Runaway CEO pay gets a free pass
Only 10 percent of Americans now have confidence in Congress, Gallup informs us. No other major American institution has ever had an approval rating this low.
But public confidence in Congress would probably sink even lower if average Americans knew more about what our lawmakers are actually doing. The latest case in point: the steady progress of H.R. 1135, the "Burdensome Data Collection Relief Act."
This particular piece of legislation speaks to an ongoing frustration in America's body politic: CEO pay. Most Americans think corporate executives are grabbing far too much compensation.
Not the members of the House Financial Services Committee. By a 36-21 margin, they've just voted to repeal the only statutory provision now on the books that puts real heat on overpaid CEOs. The full House, observers expect, will shortly endorse this repeal.
The specific provision 31 Republicans and five Democrats voted to overturn -- section 953(b) of the Dodd-Frank Wall Street Reform and Consumer Protection Act -- imposes a new disclosure mandate on corporations.
Under Dodd-Frank, as enacted into law, major companies must annually reveal the ratio between what they pay their CEOs and what they pay their median -- most typical -- workers.
Corporate pay reformers consider this ratio to be crucial information for reining in executive excess. If Americans could see -- and compare -- the exact CEO-worker pay ratio from one corporation to another, the reformers believe, the resulting negative publicity on the corporations with the widest pay gaps might just discourage excessive future executive compensation.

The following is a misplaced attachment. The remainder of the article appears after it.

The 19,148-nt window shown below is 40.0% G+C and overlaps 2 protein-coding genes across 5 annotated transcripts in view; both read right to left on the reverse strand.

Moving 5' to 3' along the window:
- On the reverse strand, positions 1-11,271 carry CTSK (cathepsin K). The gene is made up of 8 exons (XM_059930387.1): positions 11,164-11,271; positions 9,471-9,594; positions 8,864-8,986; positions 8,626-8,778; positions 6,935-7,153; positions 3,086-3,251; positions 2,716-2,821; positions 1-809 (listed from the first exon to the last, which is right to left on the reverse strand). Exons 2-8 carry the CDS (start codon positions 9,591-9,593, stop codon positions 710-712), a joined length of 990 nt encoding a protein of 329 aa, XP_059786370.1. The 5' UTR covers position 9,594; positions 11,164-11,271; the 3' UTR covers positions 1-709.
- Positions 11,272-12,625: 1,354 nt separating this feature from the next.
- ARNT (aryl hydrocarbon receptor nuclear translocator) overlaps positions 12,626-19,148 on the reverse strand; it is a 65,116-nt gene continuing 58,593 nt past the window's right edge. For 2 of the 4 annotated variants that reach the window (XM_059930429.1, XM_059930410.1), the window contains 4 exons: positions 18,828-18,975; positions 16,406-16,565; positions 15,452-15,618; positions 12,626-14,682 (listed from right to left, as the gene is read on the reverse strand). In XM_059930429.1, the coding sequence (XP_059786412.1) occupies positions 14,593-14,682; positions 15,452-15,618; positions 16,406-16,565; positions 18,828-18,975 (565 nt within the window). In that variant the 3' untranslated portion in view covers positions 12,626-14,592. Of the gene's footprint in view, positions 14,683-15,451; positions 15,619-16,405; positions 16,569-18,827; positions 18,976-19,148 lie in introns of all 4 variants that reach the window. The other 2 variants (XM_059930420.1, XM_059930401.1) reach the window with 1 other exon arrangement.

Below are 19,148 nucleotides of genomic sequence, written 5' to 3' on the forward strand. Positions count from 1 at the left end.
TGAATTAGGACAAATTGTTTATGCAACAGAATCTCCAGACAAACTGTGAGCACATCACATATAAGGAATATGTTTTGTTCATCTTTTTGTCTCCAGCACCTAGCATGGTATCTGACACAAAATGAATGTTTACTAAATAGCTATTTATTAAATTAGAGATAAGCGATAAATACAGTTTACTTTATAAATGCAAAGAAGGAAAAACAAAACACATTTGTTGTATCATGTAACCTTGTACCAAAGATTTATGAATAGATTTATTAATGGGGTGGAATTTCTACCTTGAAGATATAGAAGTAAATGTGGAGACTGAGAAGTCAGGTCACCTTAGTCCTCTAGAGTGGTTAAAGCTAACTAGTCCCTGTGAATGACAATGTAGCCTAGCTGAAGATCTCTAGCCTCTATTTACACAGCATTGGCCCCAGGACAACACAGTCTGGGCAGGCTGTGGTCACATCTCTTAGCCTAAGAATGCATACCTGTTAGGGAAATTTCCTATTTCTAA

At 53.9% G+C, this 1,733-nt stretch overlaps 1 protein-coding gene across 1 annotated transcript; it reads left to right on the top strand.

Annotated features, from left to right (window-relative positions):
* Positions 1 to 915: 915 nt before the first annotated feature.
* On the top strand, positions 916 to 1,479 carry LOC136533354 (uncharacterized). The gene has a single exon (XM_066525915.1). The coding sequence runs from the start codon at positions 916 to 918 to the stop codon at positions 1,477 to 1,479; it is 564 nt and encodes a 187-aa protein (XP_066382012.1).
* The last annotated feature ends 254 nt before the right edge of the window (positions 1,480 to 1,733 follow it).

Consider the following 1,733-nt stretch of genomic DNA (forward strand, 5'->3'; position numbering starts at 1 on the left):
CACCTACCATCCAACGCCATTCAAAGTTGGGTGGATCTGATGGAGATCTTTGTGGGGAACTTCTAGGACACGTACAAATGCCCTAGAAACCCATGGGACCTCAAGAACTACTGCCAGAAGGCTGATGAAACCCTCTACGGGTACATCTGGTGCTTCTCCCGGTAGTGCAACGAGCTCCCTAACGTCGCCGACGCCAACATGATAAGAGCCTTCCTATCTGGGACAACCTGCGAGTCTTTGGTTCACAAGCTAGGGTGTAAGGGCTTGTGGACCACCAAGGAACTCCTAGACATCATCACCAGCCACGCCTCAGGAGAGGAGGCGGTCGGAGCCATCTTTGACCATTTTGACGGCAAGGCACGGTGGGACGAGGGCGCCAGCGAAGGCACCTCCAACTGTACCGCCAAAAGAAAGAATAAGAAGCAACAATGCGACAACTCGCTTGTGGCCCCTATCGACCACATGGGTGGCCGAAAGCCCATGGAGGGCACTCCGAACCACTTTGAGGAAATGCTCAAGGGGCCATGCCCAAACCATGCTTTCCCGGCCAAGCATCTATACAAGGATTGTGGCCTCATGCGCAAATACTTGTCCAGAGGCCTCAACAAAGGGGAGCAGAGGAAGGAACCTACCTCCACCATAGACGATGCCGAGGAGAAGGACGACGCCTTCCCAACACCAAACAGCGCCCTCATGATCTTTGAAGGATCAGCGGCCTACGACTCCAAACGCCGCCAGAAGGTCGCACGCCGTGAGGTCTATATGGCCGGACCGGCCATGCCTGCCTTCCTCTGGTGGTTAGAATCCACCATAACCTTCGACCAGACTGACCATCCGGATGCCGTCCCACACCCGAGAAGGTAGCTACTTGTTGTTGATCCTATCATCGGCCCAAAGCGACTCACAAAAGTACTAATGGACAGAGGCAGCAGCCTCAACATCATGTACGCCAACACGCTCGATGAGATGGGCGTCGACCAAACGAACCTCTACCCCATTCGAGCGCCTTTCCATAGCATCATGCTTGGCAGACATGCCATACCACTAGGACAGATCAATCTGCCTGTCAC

And if corporations ignored this negative publicity, Dodd-Frank's disclosure mandate could serve as a stepping stone to tougher reforms. Lawmakers could, for instance, set a specific CEO-worker pay multiple as the nation's preferred corporate compensation standard and deny tax breaks -- or government contracts -- to corporations that pay execs above that standard.
Pay ratio disclosure clearly has the potential to help extinguish what one Forbes analyst calls "the out of control wildfire" that executive pay has become. But the mandate hasn't so far extinguished anything.
Corporate lobbyists have seen to that. They've been pressuring the Securities and Exchange Commission, the federal agency that must issue regulations before any new mandate over corporate behavior can be enforced. The agency has so far issued no regulations on CEO-worker pay disclosure. And nearly three years have gone by since Dodd-Frank initially worked its way into law.
America's corporate leaders, meanwhile, don't want to have to rely solely on their ability to intimidate the SEC. They've also orchestrated a congressional drive to simply repeal the Dodd-Frank pay disclosure mandate outright.
How can lawmakers who carry Corporate America's water possibly defend repealing a measure as common-sense as pay ratio disclosure? Easy. They simply paint corporations as the victims of overzealous government bureaucrats out to drown them in burdensome -- and meaningless -- paperwork.
These repealers are doing their best to trivialize Dodd-Frank's pay ratio mandate. Today CEO-worker pay disclosure, joked House Financial Services chair Jeb Hensarling, R-Texas, in one recent debate -- tomorrow a mandate that companies calculate the ratio of healthy to unhealthy drinks in company soda machines.
"I assume," Hensarling smirked, "there is an infinite number of ratios some investors would find helpful to their decisions."
Serious business analysts see executive-worker pay ratios as anything but trivial. Peter Drucker, the father of modern management science, believed that any corporations that had executives making over 20 or 25 times worker pay are placing employee morale and productivity at risk.
A host of public interest groups, organized in Americans for Financial Reform, also make a similar case for pay gap disclosure.
To sum this all up, the Dodd-Frank law's section 953(b) was duly enacted into law, then ignored and never enforced, and now stands in jeopardy of getting repealed into oblivion. What can we learn from the sad, still-unfolding tale?
Maybe this: In a democracy, elected leaders represent the people. In a plutocracy, like ours, elected leaders represent the people -- and listen to the rich.
OtherWords columnist Sam Pizzigati is an Institute for Policy Studies associate fellow. His latest book is "The Rich Don't Always Win: The Forgotten Triumph over Plutocracy that Created the American Middle Class."